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Michael Turner has modified his tone about the Fairness for All Marylanders Act in 2014 in his second letter, eschewing the pejorative name bestowed on the bill by opponents, “the bathroom bill” [“Common sense revisited,” Maryland Independent, June 4].

Of course, the focus is still on bathrooms; he continues to ignore the wider provisions of this bill, preventing discrimination by gender identity in labor and employment practices, in housing, as well as other public accommodations besides bathrooms and locker rooms.

However, he repeats his invocation of all those local sex offenders out there, all just waiting for the opportunity to enter an opposite-sex bathroom, under the guise of transgenderism. The writer calls this “prudence” but cannot cite any statistic other than the number of “registered sex offenders in Southern Maryland” along with the ominous “and these are just the ones we know about,” just in case those 1,300 out of 210,000 people don’t scare you enough.

He speaks of “any one” of those posing as transgender to gain access to a public facility — an activity that is likely to make his risk population even smaller. His fear of a stranger accosting his granddaughter in a public rest room also ignores that, according to the Maryland Attorney General’s Office, 70 to 80 percent of all sexual offenses against minors are committed by someone known to the child.

The writer prefers not to call this “fear-mongering,” but it’s clearly emotionalism in “argument” replacing any serious consideration of the chances of his scenario occurring. It’s likely that one is more prone to being injured in a car accident than for the scenario to come about. Do I have a statistic about that? No. But I’m not asserting a vague need to prevent poor drivers from being out on the roads.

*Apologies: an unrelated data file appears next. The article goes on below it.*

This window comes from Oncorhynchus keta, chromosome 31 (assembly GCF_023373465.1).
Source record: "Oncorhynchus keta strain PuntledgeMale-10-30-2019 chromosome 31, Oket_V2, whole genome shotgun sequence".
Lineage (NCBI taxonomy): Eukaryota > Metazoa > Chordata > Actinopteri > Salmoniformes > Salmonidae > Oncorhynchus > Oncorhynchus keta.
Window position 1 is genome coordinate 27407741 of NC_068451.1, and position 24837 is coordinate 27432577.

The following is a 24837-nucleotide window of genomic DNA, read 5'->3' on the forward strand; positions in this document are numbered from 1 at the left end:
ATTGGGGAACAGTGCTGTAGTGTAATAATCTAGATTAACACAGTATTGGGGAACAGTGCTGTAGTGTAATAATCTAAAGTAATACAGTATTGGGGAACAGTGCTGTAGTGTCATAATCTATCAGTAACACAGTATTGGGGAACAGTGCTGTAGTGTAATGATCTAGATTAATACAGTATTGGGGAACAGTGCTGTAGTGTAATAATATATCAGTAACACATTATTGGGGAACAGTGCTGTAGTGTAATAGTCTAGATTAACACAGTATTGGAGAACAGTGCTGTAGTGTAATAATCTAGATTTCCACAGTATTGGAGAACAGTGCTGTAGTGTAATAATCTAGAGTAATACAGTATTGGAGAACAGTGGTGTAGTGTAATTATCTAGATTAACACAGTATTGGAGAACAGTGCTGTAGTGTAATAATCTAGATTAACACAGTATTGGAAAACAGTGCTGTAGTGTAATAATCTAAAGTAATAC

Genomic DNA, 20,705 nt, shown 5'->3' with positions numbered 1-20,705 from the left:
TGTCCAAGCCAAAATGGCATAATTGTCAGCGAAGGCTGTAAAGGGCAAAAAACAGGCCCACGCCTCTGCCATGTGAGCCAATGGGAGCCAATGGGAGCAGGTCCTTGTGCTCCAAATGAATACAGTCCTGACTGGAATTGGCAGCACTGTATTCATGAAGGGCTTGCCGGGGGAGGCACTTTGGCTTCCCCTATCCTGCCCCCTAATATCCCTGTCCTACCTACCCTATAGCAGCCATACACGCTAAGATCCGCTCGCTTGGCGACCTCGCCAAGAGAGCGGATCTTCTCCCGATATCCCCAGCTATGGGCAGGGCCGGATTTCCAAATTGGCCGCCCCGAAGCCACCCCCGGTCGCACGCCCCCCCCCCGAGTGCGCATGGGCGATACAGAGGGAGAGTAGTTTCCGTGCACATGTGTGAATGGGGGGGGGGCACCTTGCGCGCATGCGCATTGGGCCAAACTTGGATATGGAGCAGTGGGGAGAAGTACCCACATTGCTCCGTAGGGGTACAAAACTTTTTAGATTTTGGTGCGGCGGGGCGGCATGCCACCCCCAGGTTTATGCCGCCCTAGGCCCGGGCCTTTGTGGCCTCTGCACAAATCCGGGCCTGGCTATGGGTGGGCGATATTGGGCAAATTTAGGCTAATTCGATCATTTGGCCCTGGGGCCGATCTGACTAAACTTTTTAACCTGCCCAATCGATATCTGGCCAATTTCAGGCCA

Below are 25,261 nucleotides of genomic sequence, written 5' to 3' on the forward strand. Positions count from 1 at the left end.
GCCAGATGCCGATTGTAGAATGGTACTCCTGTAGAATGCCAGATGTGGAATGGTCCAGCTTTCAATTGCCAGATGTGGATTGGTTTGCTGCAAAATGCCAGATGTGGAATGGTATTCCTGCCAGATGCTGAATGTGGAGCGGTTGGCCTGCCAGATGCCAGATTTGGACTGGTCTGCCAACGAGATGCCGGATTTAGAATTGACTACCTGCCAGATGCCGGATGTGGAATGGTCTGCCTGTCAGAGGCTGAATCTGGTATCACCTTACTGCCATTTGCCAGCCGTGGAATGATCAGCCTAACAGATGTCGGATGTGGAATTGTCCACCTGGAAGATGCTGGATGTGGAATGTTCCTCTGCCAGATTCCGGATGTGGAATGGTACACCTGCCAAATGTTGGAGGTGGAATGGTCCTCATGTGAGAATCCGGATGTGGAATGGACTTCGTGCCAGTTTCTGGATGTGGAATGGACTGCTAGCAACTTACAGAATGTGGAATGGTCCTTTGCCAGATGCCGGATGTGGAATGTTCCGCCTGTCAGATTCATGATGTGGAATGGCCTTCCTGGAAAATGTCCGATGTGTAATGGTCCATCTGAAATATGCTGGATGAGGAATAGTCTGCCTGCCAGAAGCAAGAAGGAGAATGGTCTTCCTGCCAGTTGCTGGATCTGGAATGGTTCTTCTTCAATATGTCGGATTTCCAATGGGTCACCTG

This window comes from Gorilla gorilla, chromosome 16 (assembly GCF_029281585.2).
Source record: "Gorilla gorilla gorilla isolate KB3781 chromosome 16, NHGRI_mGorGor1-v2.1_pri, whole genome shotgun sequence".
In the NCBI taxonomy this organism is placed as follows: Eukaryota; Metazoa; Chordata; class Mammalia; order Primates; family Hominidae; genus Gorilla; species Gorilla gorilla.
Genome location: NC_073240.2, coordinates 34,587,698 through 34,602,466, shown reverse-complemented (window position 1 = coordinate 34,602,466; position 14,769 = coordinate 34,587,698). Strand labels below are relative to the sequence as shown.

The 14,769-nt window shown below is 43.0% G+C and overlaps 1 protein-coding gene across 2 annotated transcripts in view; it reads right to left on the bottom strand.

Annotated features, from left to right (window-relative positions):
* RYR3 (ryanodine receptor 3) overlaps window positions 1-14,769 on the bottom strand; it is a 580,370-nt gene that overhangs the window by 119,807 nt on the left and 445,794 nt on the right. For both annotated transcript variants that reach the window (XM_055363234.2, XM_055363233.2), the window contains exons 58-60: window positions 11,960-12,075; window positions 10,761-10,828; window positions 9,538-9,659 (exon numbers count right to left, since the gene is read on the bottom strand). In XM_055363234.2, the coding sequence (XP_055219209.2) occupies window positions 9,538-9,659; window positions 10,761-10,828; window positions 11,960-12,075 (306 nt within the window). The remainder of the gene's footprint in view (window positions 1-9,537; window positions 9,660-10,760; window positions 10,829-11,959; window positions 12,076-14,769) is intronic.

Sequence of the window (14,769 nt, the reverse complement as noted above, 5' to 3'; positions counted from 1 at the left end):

Seventeen other states and numerous municipalities already have the same level of anti-discrimination laws in place to protect transgender individuals as are afforded in the Maryland Fairness Act — some for several years, long enough to have seen actual statistics and opinions from law enforcement personnel in those areas that such protections have not contributed to any perceived increase in sexual offenses.

It appears that the rebuttal of my criticism consists of nothing more than reasserting the original premise, while denying that he is fear-mongering. He provides no new argument than the emotional brew that he provided in his first letter — and the second half of his response returns to his political purposes. One has to wonder at the political acumen of a Charles County Republican Central Committee official who ends up “commending” a pair of Democratic legislators over a single issue like this, while not even attempting to make any specific endorsements of fellow Republican Party hopefuls.

I suppose the response was written and submitted too soon to acknowledge that the conservative-sponsored petition drive to place the Fairness for All Marylanders Act on the ballot for a public referendum failed to acquire the minimum number of signatures by May 31 to continue the process? Guess all those worries about bathrooms don’t resonate that well in most Marylanders’ concerns.

Richard Kinsch, La Plata